Britain’s Labour Party is calling for an immediate investigation into why an anti-terror law was used to detain David Miranda, the partner of Guardian journalist Glenn Greewald, who interviewed NSA leaker Edward Snowden.
Miranda was held for nearly nine hours at Heathrow Airport under the country’s terrorism act, which allows authorities to hold suspects for up to nine hours.
During that time, Miranda was allegedly questioned about the NSA and had his cellphone, laptops and memory sticks confiscated.
Miranda has returned to his home in Rio, Brazil, where he was met by Greenwald, who has vowed to continue releasing the information provided by Edward Snowden.
MEGHNA CHAKRABARTI, HOST:
From NPR and WBUR Boston, I'm Meghna Chakrabarti, in for Robin Young.
JEREMY HOBSON, HOST:
And I'm Jeremy Hobson. It's HERE AND NOW. Britain's Labour Party is calling for an investigation into why an anti-terror law was used to detain David Miranda. He's the partner of journalist Glenn Greenwald, who interviewed NSA leaker Edward Snowden.
CHAKRABARTI: Miranda was held for nine hours at London's Heathrow Airport under the country's terrorism act as he headed from Germany to Brazil. Gordon Corera is the BBC's security correspondent, and Gordon, David Miranda is now in Rio, but news of his detention is not going away. So what's the reaction in Britain?
GORDON CORERA: Well, it has been a significant story. Senior members of Parliament have raised questions about the use of these powers. One of the reviewers of our terrorism legislation has also raised questions and said he'd like more information. So I certainly think this has caused a lot of controversy here, I think firstly about just simply the act of stopping someone linked to a journalistic investigation but secondly the use of terrorist or anti-terrorist powers to do that and whether that is the right way in which they're used.
CHAKRABARTI: Now the terrorism act in the U.K. allows for suspects to be detained for up to nine hours. That is exactly how long Miranda was detained. Are government officials saying anything about why they chose to use the terrorism act in the first place?
CORERA: Officials aren't giving that kind of detailed commentary. The government is saying that this is a police matter, and the police have simply put out a very simple, factual statement about what happened and not going into details about why they chose to use these specific powers.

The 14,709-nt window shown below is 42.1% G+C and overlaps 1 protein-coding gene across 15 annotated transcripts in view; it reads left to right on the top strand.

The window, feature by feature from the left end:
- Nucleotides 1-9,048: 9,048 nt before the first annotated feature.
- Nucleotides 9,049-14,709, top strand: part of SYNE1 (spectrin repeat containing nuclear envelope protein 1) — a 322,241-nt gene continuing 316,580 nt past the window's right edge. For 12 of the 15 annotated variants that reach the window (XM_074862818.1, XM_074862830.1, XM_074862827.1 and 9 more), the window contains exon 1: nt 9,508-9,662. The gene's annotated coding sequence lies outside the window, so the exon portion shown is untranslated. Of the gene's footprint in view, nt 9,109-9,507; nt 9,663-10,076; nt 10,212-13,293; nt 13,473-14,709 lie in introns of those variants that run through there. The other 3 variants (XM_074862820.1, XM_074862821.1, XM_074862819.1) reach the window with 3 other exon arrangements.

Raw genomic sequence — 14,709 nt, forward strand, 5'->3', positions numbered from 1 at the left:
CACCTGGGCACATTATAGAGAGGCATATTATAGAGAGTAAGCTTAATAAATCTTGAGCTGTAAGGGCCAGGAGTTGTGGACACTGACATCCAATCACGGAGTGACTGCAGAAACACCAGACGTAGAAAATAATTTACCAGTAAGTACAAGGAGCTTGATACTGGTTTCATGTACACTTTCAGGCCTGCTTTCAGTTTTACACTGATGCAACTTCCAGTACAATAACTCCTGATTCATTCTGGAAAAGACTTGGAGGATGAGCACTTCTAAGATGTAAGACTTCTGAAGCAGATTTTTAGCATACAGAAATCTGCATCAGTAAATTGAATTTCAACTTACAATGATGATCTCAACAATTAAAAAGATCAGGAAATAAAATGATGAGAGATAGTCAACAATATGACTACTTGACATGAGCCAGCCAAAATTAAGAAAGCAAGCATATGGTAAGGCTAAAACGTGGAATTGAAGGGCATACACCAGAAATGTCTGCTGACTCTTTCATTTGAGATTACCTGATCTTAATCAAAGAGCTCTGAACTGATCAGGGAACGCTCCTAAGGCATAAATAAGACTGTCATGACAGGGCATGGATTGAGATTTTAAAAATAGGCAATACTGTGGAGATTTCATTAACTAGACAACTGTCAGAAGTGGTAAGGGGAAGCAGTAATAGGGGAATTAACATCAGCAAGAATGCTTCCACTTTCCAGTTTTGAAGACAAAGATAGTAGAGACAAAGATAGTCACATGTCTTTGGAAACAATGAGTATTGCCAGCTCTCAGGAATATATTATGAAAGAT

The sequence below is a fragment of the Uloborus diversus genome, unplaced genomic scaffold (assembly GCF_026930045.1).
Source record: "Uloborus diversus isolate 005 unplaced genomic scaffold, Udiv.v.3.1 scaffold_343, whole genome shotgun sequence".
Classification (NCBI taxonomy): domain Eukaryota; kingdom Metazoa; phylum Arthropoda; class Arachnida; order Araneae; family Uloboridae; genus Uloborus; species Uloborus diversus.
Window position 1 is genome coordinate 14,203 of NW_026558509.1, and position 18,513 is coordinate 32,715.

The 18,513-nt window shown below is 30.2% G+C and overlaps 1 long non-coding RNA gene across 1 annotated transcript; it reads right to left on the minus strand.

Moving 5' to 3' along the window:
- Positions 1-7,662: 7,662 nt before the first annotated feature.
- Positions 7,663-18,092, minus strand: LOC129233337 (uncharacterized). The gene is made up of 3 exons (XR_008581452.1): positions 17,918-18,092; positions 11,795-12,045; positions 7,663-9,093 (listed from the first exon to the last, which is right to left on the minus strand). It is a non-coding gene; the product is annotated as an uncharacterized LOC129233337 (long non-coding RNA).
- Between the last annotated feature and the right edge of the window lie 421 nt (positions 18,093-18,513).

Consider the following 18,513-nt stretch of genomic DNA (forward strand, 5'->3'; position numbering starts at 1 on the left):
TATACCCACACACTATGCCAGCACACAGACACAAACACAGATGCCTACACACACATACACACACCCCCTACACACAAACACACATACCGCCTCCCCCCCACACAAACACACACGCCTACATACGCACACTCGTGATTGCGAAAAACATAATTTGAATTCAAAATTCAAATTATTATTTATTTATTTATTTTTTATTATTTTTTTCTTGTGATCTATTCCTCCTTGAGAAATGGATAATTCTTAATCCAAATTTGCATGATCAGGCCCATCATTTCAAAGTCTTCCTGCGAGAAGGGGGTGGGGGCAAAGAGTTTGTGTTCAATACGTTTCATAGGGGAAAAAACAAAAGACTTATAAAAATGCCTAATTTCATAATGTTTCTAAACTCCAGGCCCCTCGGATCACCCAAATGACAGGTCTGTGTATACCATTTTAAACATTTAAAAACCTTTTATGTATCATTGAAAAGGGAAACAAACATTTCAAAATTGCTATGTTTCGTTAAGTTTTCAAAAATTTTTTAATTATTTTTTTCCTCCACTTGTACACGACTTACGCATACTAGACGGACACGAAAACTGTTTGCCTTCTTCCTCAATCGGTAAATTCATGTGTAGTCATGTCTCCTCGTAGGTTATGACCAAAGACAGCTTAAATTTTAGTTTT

Under the terrorism act, it is a very specific provision allowing for questioning of people at ports and borders, and it is used tens of thousands of times to stop people. But it is very unusual for someone to be held for so long. Typically these are very short stops, where someone's asked a few question - where are you going, why are you heading there - and used, for instance, to look for someone who might be heading abroad for terrorist training.
CHAKRABARTI: Now, I mean, I'm seeing reports that say 97 percent of those questioned have been released within an hour. So do we know anything about what Miranda was asked over the course of those nine hours?
CORERA: No, we haven't had much information yet. I think one of the significant things, though, is that his electronic media was taken. One of the powers is to copy that kind of electronic information if you like, to seize the data on it. It's unusual, though, to actually take away that information, and I think that suggests, although we absolutely can't be sure, that they thought he might be carrying information, that he of course was in Berlin meeting with Laura Poitras, one of the filmmakers involved in the Edward Snowden story.
The flights were paid for, it's said, by the Guardian newspaper. And so I think the suspicion might have been that he was carrying data back and forth.
CHAKRABARTI: Now Glenn Greenwald has been rather furious about this, and he's been speaking out since Miranda was released. So what is Greenwald saying?
CORERA: Well, I think it's very interesting. Some of the comments he made at the airport have suggested that it will intensify his desire to release information, particularly on the U.K. and what its government and security and intelligence services have got up to. So I think it will be interesting to see what the reaction is, whether there are any kind of legal recourse they can go through or any kind of challenge for the use of these powers in this context, as well.
But I think clearly The Guardian, Glenn Greenwald are going to really make the most of this event, and they see it as an attempt at the intimidation of journalism.
CHAKRABARTI: Finally, Gordon, I'm curious, has this incident prompted any discussion in the U.K., in the British government, about possibly excessive use of the powers that have been granted under the terrorism act?
CORERA: I think we will see greater question about whether powers brought in to deal with the threat of terrorism and surveillance powers have been extended into other areas and whether that is right.
CHAKRABARTI: Gordon Corera is security correspondent for the BBC. Gordon, thank you so much.
CORERA: Thank you. Transcript provided by NPR, Copyright NPR.
Jeremy Hobson joins Robin Young as co-host of Here & Now in its new 2-hour format, from WBUR and NPR.
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